ABSTRACT

This paper provides a discussion of the most recurrent questions concerning visual resources and their use by theatre historians. The author, who has been working for many years on iconological topics ( mainly theatrical portraiture from 16th to 18th century, stage decoration and Renaissance Festivals) tries to set some practical rules and useful suggestions, not particularly intended for scholars specialised in theatre iconography and iconology, but more generally directed to – young or advanced – theatre historians whose research implies dealing with images. The starting point is a re-definition of the so-called “theatricality” of images, as theatricality is less a question of specific iconographic reference to the theatre practice in itself than a question of how images may – in a given historical context - convey significance of a living and ephemeral art. Theatre images are part of the visual culture and they have to be related to it in order to be correctly comprehended. Other points focus upon the usefulness and appropriateness of criteria and tools established by art historians when referred to theatre images, the problems related to identifying actors as sitters in portraits, the misuse of images when retrieved as mere illustrations, the interaction between artists and actors as inventors of meaningful images, the inter-textual references related to collectors and patrons, artistic genre and serial image production, the iconographical inertia and the ideological abuse which may originate from it.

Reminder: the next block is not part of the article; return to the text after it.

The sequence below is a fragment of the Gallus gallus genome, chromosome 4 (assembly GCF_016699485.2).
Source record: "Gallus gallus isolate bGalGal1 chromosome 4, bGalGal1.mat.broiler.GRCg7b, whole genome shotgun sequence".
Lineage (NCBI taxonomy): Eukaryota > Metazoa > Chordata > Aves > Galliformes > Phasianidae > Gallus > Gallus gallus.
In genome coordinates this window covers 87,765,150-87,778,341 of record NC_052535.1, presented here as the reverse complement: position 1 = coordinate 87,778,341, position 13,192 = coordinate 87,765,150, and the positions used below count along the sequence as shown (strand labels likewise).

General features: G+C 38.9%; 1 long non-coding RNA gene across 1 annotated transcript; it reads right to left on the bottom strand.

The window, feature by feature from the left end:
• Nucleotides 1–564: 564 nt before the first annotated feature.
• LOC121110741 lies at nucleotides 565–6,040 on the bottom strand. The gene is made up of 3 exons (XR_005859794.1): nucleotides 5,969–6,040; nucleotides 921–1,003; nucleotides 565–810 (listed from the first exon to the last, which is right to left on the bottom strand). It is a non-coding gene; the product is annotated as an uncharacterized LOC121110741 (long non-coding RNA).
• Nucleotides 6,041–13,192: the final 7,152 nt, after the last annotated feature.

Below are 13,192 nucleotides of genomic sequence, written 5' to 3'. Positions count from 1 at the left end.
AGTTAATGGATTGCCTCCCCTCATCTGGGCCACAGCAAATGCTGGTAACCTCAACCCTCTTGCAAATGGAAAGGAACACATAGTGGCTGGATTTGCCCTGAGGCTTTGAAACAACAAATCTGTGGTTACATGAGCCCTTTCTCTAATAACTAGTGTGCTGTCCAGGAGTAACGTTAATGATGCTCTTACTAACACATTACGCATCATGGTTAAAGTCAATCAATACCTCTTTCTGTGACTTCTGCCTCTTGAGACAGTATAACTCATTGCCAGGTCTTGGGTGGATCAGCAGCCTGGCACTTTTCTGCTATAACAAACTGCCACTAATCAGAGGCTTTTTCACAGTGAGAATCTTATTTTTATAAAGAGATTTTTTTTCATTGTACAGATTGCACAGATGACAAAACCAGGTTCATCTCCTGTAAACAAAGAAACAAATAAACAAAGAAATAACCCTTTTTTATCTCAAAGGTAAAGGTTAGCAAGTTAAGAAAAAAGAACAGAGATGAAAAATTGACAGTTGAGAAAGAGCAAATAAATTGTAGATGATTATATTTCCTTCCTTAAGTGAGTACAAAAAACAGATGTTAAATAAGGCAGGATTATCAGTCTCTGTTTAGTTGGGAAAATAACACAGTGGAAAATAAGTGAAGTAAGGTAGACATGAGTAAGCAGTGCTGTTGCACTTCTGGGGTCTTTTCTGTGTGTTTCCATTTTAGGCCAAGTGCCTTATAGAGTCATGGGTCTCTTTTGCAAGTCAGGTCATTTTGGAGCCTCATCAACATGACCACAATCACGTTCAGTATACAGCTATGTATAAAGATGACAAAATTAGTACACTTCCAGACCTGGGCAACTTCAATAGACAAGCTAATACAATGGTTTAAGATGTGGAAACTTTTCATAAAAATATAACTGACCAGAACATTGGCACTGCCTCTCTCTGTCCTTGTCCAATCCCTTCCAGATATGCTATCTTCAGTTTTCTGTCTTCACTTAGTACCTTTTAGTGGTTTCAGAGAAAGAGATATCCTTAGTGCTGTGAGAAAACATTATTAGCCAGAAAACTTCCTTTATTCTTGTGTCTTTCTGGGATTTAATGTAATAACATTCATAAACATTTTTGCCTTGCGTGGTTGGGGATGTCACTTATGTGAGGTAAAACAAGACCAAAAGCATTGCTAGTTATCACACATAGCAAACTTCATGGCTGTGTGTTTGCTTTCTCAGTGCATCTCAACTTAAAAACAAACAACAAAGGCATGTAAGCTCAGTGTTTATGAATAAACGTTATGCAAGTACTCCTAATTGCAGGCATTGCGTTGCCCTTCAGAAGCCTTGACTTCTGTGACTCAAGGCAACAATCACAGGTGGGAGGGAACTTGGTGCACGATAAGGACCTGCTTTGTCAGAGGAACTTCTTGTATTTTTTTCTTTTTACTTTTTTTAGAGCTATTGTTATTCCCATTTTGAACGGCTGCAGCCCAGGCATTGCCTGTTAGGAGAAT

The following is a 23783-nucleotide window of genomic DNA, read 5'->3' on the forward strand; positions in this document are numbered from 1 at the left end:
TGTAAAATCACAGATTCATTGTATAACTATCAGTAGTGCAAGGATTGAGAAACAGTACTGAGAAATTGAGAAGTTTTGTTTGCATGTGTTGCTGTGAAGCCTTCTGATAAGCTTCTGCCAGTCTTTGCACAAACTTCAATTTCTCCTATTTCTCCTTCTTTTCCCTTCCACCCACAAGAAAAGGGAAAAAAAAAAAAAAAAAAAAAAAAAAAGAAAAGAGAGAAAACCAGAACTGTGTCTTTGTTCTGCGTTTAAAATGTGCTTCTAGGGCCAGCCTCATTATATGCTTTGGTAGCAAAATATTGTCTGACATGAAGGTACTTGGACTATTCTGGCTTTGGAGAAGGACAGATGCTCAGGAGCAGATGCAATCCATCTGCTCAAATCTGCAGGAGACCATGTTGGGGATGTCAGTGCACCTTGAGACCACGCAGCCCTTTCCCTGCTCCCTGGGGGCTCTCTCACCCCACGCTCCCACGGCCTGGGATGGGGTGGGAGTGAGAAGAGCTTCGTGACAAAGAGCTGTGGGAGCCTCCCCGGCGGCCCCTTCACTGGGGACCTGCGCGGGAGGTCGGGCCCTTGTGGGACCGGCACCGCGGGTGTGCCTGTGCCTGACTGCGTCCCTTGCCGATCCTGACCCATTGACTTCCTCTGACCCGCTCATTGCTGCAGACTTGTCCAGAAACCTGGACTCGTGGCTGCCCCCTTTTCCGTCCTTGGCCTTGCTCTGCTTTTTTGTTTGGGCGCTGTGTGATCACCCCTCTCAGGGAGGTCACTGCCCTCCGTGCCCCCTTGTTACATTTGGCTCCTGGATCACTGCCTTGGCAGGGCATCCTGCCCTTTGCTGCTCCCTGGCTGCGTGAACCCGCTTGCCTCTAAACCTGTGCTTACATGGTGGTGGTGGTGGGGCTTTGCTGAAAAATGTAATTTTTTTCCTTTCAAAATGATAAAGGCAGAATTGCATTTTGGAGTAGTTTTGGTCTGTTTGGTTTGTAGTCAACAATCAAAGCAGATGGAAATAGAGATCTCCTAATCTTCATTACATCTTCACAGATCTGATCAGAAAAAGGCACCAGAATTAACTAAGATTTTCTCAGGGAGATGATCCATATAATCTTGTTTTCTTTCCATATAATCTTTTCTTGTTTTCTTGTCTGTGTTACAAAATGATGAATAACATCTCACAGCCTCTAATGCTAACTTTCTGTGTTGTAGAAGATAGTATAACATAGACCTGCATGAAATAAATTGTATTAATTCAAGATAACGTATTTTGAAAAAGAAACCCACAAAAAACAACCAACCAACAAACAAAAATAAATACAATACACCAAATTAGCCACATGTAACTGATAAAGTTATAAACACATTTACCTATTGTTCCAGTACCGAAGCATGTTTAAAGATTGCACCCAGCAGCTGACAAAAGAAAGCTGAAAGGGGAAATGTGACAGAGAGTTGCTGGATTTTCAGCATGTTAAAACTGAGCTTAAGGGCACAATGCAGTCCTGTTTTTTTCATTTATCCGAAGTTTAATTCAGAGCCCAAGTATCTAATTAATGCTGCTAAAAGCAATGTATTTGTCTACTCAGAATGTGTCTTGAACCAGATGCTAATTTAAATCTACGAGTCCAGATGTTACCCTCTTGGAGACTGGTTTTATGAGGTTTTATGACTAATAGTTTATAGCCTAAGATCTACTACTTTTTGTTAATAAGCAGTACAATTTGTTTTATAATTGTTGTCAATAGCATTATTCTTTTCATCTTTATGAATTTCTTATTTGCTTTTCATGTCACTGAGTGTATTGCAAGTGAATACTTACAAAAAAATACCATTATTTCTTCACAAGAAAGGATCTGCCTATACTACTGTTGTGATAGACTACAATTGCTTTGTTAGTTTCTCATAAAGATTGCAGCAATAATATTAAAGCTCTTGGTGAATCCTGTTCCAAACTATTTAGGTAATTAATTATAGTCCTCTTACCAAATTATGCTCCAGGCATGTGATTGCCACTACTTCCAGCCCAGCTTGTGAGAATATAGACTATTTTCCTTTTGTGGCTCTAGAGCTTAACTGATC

BIOGRAFIA

Maria Ines Aliverti è stata fino al 2012 professore associato di Discipline dello Spettacolo presso l’Università di Pisa (Facoltà di Lettere), dove ha tenuto corsi di storia della scenografia, e di iconologia teatrale. Ha svolto la sua ricerca presso il Dipartimento di Storia delle Arti della stessa Università. Ha collaborato in qualità di docente con altre università italiane e straniere: University of Leicester, Università di Genova polo Imperia, University of Mainz-IPP, Université Paris III, Université Paris IV. Ha codiretto programmi di ricerca nazionali e internazionali: dell’European Science Foundation (European Theatre Iconography Scientific Network, 1997-2000) e dell’University of Warwick - Centre for the Study of the Renaissance (programma Europa Triumphans 1998-2004). Ha partecipato come relatore a numerosi colloqui internazionali. Ha pubblicato i suoi molti lavori in Italia, e soprattutto all’estero: sulla regia del ‘900, in particolare su Jacques Copeau e su Gordon Craig, sul teatro e le feste di corte di ‘500 e ‘600, sulla Commedia dell’Arte e sul teatro francese e inglese del ‘700. Il suo principale apporto di metodo riguarda l’iconografia e l’iconologia del teatro e dello spettacolo, campo di ricerca alla cui fondazione ha contribuito con studi considerati pionieristici.

DOWNLOAD

Scarica l'articolo Scarica la rivista completa